Yawa Degboe (YD): Togo's three bordering countries (Ghana, Benin and Burkina Faso) have all experienced political transitions in recent years. The wind has changed direction in the region, but it has yet to blow Togo's way. However, it's not been for a lack of trying. Many people have died over the years to defend democratic ideals and to demand a transfer of power but nothing has come of it. I sincerely think the decision of Kenya's Supreme Court last August to seek a second Presidential vote over irregularities in the electoral process, gave fresh breath and hope to the current movement in Togo. The accumulation of power in the hands of a single political family has huge and devastating impacts in terms of the distribution of wealth across the population. These are, for me, the underlying reasons for the anger of the Togo population.
Sylvio Combey (SC): In reality, the demonstrations did not begin in August 2017, but long before. On the other hand, they escalated and took on prominence in August with the National Pan-African Party's appeal. The deep causes are connected with problems of governance. Togo has been governed by a single family since 1967. The late Gnassingbé Eyadéma saw out 38 years in power and his son has now seen 12 years in power. That should require the current president to leave power. That's the main sticking point now.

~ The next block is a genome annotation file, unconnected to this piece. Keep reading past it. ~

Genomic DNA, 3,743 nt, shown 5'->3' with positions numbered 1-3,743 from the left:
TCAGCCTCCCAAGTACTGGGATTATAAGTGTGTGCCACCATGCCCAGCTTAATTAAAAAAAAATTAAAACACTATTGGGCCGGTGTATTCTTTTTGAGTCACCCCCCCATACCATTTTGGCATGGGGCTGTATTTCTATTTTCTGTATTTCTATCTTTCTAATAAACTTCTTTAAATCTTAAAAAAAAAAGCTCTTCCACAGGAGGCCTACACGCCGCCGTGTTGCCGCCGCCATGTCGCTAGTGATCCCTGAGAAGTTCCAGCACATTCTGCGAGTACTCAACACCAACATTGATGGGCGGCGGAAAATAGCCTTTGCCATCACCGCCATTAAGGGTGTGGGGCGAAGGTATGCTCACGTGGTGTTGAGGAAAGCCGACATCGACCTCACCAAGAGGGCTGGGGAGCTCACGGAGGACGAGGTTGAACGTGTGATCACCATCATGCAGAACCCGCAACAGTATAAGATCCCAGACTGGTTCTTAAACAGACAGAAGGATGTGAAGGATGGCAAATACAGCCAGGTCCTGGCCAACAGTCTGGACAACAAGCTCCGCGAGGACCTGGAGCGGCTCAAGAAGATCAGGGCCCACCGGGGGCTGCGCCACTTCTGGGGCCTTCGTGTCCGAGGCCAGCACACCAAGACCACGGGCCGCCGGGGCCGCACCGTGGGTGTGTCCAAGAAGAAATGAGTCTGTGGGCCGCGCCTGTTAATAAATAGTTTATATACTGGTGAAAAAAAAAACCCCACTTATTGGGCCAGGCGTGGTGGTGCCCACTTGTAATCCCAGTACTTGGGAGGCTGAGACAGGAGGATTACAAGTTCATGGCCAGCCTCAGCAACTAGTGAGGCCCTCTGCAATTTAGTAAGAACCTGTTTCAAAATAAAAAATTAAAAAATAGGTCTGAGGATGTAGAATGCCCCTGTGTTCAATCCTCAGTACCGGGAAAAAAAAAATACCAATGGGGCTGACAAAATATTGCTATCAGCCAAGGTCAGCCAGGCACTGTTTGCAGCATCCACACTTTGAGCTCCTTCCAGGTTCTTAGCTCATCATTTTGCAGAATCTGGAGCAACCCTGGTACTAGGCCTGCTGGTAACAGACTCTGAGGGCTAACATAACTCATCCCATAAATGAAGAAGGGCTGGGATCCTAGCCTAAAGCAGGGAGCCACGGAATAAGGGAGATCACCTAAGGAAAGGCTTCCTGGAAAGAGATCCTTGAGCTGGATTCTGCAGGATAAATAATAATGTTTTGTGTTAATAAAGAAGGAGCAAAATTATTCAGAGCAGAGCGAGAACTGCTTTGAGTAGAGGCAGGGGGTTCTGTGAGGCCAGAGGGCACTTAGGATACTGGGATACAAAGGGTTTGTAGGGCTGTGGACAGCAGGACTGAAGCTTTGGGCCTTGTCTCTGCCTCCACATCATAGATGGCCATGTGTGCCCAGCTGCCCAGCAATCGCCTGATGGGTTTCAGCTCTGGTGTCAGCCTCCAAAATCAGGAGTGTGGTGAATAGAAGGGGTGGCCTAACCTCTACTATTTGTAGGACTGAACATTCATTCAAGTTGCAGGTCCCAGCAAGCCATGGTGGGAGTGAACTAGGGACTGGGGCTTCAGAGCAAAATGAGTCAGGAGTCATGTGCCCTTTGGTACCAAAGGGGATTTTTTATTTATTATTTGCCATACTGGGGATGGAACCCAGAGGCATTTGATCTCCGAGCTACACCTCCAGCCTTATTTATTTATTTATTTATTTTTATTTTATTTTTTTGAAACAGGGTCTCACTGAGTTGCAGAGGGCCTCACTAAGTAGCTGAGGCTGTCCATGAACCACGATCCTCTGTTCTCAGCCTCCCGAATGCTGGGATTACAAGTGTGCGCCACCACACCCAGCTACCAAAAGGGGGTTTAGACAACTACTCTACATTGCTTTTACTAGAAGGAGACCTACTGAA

GV: The crisis has been going on for several months. How is this situation experienced by the people of Togo? Have there been reprisals by the forces of order? And is there a fear that the demonstrations will degenerate?
YD: There are scenes of violence in the streets; by militiamen and by soldiers, under who knows whose orders. Lots of information is circulating on WhatsApp or social networks. There, you can see injured, dead, members of the militia chasing demonstrators on the street. But in the age of ‘Fake News’ and disinformation, I'm standing as far back as I can from all this. The diaspora receives information from the few media sources which carry African or related news stories. We all need to sift through and identify for ourselves which information sources are trustworthy. All I know is, at this moment in time, people in Togo are suffering amidst general indifference and have been doing so for too long.